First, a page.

Tag Archives: tolerances

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workplace pace

Workplace Pace, Getting Things Right Before Fast

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Are you moving at the appropriate workplace pace? Is time part of the metric you’ve grown to love, or love to hate?

Time matters to everyone. It especially matters for the work that you do.

The business needs the metric of time to calculate and anticipate revenue, production, and quality.

Are you doing things fast or are you doing them with the highest quality? Do you measure quality first or speed?

Many people will quickly express quality comes first, yet, in practice if you sacrifice speed for quality the measurement of performance is suggested to decline.

Which way is it?

Time vs Perfection

A pastry chef creates a masterful wedding cake. From the nearby table it looks absolutely perfect. On the back side there is an icing patch, a place where the icing spatula slipped. Hard to see unless the lighting is just right and you look very closely.

The carpenter does amazing work. The house looks perfectly square. If you look closer and measure corner to corner you notice it is off by an inch on one side.

An author grinds out a book. The work is published. Twenty-five thousand words. The perfectionist notices two typo’s and some questionable grammar.

All of these scenarios share something in common. The closer you look the more problems you find.

You may also suggest that given enough time all imperfections may be able to be removed or eliminated.

There is an intersection with quality and time.

Workplace Pace

Everything you do, and especially the things you do well may be up for critique.

There are times when everything needs to be perfect. There is also what we call tolerance. An acceptable balance between perfect and trash.

In your job, whatever you are building, creating, or especially replicating, it is a race against time.

Time matters and there is a deadline because the quest for perfection followed by replication seemingly never stops.

Think more about what you’re able to accomplish within the dimensions of tolerance and time.

That is the pace you’re racing against.

-DEG

Dennis E. Gilbert is a business consultant, speaker (CSPTM), and culture expert. He is a five-time author and the founder of Appreciative Strategies, LLC. His business focuses on positive human performance improvement solutions through Appreciative Strategies®. Reach him through his website at Dennis-Gilbert.com or by calling +1 646.546.5553.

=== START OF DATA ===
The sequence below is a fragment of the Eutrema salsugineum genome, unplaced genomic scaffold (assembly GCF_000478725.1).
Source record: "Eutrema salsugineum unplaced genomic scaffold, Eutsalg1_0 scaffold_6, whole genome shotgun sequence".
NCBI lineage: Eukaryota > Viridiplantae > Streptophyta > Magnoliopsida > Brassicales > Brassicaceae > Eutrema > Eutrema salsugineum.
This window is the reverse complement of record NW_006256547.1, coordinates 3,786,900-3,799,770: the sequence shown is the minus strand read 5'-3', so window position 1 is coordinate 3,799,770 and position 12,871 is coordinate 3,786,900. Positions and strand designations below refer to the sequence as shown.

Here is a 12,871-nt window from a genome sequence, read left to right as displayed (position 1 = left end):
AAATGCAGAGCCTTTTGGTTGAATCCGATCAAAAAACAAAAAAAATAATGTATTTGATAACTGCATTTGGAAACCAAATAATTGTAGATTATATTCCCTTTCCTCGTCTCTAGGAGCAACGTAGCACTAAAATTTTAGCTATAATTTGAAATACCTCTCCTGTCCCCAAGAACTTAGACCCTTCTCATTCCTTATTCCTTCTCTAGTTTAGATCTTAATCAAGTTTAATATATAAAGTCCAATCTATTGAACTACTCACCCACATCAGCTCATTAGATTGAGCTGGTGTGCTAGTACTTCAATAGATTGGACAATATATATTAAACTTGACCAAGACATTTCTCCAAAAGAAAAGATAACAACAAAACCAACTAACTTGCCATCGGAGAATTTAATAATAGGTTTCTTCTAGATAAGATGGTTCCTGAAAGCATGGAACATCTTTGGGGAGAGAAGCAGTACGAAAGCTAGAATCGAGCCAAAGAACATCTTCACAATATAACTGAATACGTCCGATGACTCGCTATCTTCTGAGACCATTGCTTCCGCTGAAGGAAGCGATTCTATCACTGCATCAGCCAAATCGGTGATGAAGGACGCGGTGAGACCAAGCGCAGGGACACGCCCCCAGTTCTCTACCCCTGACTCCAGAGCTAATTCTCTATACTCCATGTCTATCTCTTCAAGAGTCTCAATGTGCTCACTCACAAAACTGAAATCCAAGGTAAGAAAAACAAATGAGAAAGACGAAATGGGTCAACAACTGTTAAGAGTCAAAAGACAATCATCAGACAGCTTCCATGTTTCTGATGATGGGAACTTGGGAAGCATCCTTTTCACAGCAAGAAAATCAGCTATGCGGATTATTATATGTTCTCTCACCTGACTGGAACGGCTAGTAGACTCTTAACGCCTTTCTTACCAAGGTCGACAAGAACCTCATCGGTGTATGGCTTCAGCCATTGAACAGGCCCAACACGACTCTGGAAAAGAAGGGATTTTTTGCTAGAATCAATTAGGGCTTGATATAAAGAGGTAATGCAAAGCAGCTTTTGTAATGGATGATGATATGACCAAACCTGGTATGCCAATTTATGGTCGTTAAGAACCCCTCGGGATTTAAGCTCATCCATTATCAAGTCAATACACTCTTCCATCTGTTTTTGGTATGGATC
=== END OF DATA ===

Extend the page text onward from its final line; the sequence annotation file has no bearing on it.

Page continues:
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tight tolerances

Tight Tolerances and the Unexpected

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What happens when a ball gets dropped or a customer changes the order?
Are you prepared to face the challenges of the unexpected? Tight tolerances make sense, until they don’t.

Some organizations and people are expecting the unexpected. Emergency rooms in hospitals, your local fire company, and even having an umbrella in your car on a sunny day.

Unexpected Happens

Workplaces today thrive on being lean. They thrive on just enough, just-in-time and metrics that constantly measure their efficiency. Any more than just enough or just in time is considered waste.

What happens when the unexpected happens?

Being incredibly lean is fantastic when everything works. Having a system that is efficient, can be monitored, and has very low waste is good, until something changes.

The overburdened wedding caterer has an oven and a refrigeration unit go down. The tire sales shop can’t fit another car in this week because they are booked full with annual inspections. The pizza shop suggests a one-hour wait for order pickup.

Tight Tolerances

When the tolerances are too tight, there is no room for extra, no room for a malfunction, and no tolerance for the unexpected.

Busy with a wait list may seem like a good problem. It may be, until a competitor gets a chance.

So tight that there is zero waste, zero defects, and zero rejected work is good until something in the system breaks.

A team so small, that every minute of every clocked hour is utilized perfectly works great until the customer changes the order or an employee gets ill.

It takes a long time and a lot of effort to earn good business.

What carries more risk? Room to spare or no room at all?

-DEG

Dennis E. Gilbert is a business consultant, speaker (CSPTM), and culture expert. He is a five-time author and the founder of Appreciative Strategies, LLC. His business focuses on positive human performance improvement solutions through Appreciative Strategies®. Reach him through his website at Dennis-Gilbert.com or by calling +1 646.546.5553.


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